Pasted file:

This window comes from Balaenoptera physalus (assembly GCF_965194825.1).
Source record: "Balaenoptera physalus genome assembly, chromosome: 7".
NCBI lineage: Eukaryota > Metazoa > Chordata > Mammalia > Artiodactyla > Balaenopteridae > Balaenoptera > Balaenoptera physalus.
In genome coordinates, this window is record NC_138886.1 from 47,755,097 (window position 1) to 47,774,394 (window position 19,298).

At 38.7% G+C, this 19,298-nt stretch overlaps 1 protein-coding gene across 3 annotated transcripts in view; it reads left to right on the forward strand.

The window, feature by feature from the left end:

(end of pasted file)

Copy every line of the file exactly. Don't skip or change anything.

This window comes from Balaenoptera physalus (assembly GCF_965194825.1).
Source record: "Balaenoptera physalus genome assembly, chromosome: 7".
NCBI lineage: Eukaryota > Metazoa > Chordata > Mammalia > Artiodactyla > Balaenopteridae > Balaenoptera > Balaenoptera physalus.
In genome coordinates, this window is record NC_138886.1 from 47,755,097 (window position 1) to 47,774,394 (window position 19,298).

At 38.7% G+C, this 19,298-nt stretch overlaps 1 protein-coding gene across 3 annotated transcripts in view; it reads left to right on the forward strand.

The window, feature by feature from the left end: